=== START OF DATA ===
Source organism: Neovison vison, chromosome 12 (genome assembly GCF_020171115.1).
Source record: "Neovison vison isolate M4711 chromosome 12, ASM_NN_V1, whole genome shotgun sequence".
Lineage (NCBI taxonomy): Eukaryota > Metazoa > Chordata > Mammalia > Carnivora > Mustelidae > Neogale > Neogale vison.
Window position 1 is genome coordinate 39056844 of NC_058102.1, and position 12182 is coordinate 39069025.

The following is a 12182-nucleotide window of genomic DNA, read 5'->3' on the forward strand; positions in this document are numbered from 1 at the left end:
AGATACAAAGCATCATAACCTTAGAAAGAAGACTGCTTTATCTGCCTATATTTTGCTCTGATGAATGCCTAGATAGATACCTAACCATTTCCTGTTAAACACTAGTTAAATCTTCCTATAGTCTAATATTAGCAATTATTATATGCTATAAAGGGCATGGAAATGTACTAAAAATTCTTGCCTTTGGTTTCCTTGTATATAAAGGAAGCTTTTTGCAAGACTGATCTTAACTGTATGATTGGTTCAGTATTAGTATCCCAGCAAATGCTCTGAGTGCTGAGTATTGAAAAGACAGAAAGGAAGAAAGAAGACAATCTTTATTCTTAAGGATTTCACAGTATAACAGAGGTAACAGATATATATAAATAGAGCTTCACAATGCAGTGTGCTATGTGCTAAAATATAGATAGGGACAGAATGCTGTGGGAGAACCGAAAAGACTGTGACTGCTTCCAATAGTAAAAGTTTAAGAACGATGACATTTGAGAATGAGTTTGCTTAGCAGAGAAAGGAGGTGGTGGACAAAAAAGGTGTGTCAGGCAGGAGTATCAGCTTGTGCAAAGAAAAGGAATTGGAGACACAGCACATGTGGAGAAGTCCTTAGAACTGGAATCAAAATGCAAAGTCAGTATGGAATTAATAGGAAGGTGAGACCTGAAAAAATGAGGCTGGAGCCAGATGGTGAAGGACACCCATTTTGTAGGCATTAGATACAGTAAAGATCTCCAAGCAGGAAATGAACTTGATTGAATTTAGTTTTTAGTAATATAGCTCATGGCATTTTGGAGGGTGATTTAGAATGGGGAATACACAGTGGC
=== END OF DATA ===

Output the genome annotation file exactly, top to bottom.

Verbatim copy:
Source organism: Neovison vison, chromosome 12 (genome assembly GCF_020171115.1).
Source record: "Neovison vison isolate M4711 chromosome 12, ASM_NN_V1, whole genome shotgun sequence".
Lineage (NCBI taxonomy): Eukaryota > Metazoa > Chordata > Mammalia > Carnivora > Mustelidae > Neogale > Neogale vison.
Window position 1 is genome coordinate 39056844 of NC_058102.1, and position 12182 is coordinate 39069025.

The following is a 12182-nucleotide window of genomic DNA, read 5'->3' on the forward strand; positions in this document are numbered from 1 at the left end:
AGATACAAAGCATCATAACCTTAGAAAGAAGACTGCTTTATCTGCCTATATTTTGCTCTGATGAATGCCTAGATAGATACCTAACCATTTCCTGTTAAACACTAGTTAAATCTTCCTATAGTCTAATATTAGCAATTATTATATGCTATAAAGGGCATGGAAATGTACTAAAAATTCTTGCCTTTGGTTTCCTTGTATATAAAGGAAGCTTTTTGCAAGACTGATCTTAACTGTATGATTGGTTCAGTATTAGTATCCCAGCAAATGCTCTGAGTGCTGAGTATTGAAAAGACAGAAAGGAAGAAAGAAGACAATCTTTATTCTTAAGGATTTCACAGTATAACAGAGGTAACAGATATATATAAATAGAGCTTCACAATGCAGTGTGCTATGTGCTAAAATATAGATAGGGACAGAATGCTGTGGGAGAACCGAAAAGACTGTGACTGCTTCCAATAGTAAAAGTTTAAGAACGATGACATTTGAGAATGAGTTTGCTTAGCAGAGAAAGGAGGTGGTGGACAAAAAAGGTGTGTCAGGCAGGAGTATCAGCTTGTGCAAAGAAAAGGAATTGGAGACACAGCACATGTGGAGAAGTCCTTAGAACTGGAATCAAAATGCAAAGTCAGTATGGAATTAATAGGAAGGTGAGACCTGAAAAAATGAGGCTGGAGCCAGATGGTGAAGGACACCCATTTTGTAGGCATTAGATACAGTAAAGATCTCCAAGCAGGAAATGAACTTGATTGAATTTAGTTTTTAGTAATATAGCTCATGGCATTTTGGAGGGTGATTTAGAATGGGGAATACACAGTGGC